by Katie Clare, Associate Director for Resilience Programs, University Life
The next strategy to highlight from Southwick and Charney’s work is the importance of physical well-being for supporting increased resilience. Physical activity increases our immune systems, and it can even change our brains. Scientists refer to “hope molecules,” hormones released into the bloodstream through physical activity, that help to make us more resilient. In addition to its physical benefits, exercise can have profound psychological benefits, such as helping us regulate our emotions to improve our mood and increase our self-esteem.
In terms of our current situation, perhaps you no longer have access to your gym or your face-to-face fitness classes. Perhaps your neighborhood running group is no longer meeting because of social distancing. With telework and virtual school, you may not be walking to and from class like before, and you certainly are not hustling across campus to get to your next meeting. It’s possible that physical activity didn’t play a big role in your day-to-day before, but with the time gained from no longer commuting to and from campus, you might find yourself wanting to build movement into your routine.
To support your efforts around physical well-being, you might be inspired by the following resources:
In this 2016 blog post from the New York Times, you can read about the ways in which physical constraints and physical conditioning can affect resilience. This might encourage you to pay more attention to what your body is telling you as careful listening allows you to increase resilience.
- What do you think you might discover about yourself by listening to your body?
- How might your body tell you different things based on different circumstances?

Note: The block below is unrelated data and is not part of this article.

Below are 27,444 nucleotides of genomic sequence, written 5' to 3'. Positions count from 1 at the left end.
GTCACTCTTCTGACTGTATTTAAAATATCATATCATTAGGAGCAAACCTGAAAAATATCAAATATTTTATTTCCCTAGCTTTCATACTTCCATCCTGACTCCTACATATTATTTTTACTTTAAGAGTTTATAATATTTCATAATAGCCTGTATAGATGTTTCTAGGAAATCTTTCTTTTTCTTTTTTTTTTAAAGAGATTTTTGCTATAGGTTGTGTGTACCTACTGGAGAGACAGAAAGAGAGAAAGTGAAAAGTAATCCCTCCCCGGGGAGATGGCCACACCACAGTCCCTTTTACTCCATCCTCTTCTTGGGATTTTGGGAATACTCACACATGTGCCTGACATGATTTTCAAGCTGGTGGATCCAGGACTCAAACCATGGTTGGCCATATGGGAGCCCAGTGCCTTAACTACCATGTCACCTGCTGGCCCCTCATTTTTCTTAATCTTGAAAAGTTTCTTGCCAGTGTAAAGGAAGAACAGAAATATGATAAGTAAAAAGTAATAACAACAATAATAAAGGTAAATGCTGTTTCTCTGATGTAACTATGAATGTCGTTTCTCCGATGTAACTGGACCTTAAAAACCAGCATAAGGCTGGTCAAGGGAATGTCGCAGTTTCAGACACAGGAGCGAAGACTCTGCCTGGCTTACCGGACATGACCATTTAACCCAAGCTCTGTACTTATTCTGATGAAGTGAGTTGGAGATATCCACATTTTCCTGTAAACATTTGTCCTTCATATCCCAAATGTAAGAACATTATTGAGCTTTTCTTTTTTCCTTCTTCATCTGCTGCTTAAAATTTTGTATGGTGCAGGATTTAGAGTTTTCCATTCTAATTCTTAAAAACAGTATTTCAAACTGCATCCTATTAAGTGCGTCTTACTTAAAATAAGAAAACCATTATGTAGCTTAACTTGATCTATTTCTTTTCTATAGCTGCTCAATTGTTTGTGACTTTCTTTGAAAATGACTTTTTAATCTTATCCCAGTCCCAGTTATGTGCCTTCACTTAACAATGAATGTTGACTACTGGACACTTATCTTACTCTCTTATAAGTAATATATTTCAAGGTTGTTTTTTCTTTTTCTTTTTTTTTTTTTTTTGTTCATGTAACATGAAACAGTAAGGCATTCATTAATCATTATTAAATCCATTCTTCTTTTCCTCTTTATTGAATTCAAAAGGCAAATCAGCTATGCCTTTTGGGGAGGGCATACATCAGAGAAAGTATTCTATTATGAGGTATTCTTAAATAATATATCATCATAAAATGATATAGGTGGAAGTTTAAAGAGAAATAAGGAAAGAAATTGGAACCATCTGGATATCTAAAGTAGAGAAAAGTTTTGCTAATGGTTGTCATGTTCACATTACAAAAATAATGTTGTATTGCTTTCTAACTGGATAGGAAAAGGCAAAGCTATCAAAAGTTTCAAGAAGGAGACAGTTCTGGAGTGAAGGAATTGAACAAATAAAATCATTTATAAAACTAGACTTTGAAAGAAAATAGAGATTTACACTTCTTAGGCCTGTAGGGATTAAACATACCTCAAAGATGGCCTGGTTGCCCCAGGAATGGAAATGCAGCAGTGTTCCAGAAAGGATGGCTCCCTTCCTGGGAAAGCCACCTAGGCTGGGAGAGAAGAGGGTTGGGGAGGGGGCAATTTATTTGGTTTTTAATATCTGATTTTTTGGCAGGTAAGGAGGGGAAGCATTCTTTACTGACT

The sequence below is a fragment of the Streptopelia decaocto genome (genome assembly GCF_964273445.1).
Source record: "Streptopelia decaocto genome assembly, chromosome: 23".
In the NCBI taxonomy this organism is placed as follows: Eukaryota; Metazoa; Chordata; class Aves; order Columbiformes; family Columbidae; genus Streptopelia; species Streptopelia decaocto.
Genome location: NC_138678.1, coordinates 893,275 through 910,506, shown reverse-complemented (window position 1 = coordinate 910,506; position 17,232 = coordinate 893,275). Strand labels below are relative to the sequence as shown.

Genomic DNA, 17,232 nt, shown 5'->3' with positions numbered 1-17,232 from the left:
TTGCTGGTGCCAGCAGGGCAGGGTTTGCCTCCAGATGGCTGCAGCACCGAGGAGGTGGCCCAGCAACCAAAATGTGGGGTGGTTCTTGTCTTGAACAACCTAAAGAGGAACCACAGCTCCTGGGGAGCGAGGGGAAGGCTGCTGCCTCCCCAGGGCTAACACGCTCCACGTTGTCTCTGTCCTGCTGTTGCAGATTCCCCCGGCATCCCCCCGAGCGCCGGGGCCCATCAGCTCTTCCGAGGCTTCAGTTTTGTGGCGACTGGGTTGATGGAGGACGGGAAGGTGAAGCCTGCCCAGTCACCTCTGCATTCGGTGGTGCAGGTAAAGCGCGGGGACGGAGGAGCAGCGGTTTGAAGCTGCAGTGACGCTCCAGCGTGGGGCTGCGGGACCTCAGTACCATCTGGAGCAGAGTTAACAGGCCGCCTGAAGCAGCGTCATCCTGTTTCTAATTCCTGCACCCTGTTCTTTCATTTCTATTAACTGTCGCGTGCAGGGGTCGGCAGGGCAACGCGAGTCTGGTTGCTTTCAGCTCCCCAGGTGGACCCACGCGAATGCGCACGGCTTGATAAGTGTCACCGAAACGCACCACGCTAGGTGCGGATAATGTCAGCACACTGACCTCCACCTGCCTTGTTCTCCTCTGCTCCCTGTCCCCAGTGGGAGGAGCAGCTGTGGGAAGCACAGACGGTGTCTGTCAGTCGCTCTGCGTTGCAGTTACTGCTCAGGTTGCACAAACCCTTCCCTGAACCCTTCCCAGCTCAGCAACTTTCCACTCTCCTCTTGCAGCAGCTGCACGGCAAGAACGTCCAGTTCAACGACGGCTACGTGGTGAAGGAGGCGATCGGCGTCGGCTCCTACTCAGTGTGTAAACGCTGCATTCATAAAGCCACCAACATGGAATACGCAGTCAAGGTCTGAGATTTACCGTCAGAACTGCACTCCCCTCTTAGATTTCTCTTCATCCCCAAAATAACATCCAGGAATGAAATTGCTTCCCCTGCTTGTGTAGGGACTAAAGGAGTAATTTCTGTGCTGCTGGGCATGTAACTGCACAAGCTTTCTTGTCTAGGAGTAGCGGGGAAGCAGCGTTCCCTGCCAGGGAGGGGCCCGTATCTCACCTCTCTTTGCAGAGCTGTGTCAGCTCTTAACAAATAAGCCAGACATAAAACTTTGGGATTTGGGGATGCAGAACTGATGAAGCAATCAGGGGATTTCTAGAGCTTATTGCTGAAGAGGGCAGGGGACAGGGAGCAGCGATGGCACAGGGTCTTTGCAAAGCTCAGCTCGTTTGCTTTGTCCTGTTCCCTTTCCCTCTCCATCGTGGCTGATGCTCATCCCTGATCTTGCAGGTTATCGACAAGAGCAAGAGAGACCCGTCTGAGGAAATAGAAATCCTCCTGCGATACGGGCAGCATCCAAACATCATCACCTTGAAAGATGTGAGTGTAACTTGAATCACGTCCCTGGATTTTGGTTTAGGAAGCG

- How might you be purposeful in listening to your body? Will you try to do it for a 24-hour period, shorter, or longer? Will you try to do it during a specific activity (e.g., eating, sitting, working, working out, making dinner, going to sleep)? How will you record your discoveries?
In this more recent piece, the author encourages you to be creative in maintaining – and even increasing – your physical activity in the face of the COVID-19 quarantine. You are encouraged to think about adding additional physical activity into your day-to-day tasks. In other words, by focusing on your physical well-being, you can increase your resilience right now. You do not have to experience trauma or adversity to develop your resilience.
- Is there a part of your day that might be prime territory for bringing in more movement?
- What do you have in your environment that might not count as exercise equipment but might be used to contribute to your physical well-being?
- What might a 30-minute circuit look like for you in your space?
As a Mason community member, you have access to a great resource called BurnAlong:
- Set up your free account
- Check out the resources
- Set a time to work out with a friend
WBU Reading Group
If you like to read and you like to talk about what you’re reading with others, you’re invited to join the Spring 2020 WBU Reading Group. We’re reading Kelly McGonigal’s The Joy of Movement: How Exercise Helps Us Find Happiness, Hope, Connection, and Courage. This book points to lots of research and compelling examples that will only further encourage you to devote time and energy to your physical well-being. Due to the current situation, our book group will go virtual with meetings from 12 noon to 12:45 p.m. on April 16, 23, 30, and May 7. To join the conversation, register based on your primary campus affiliation: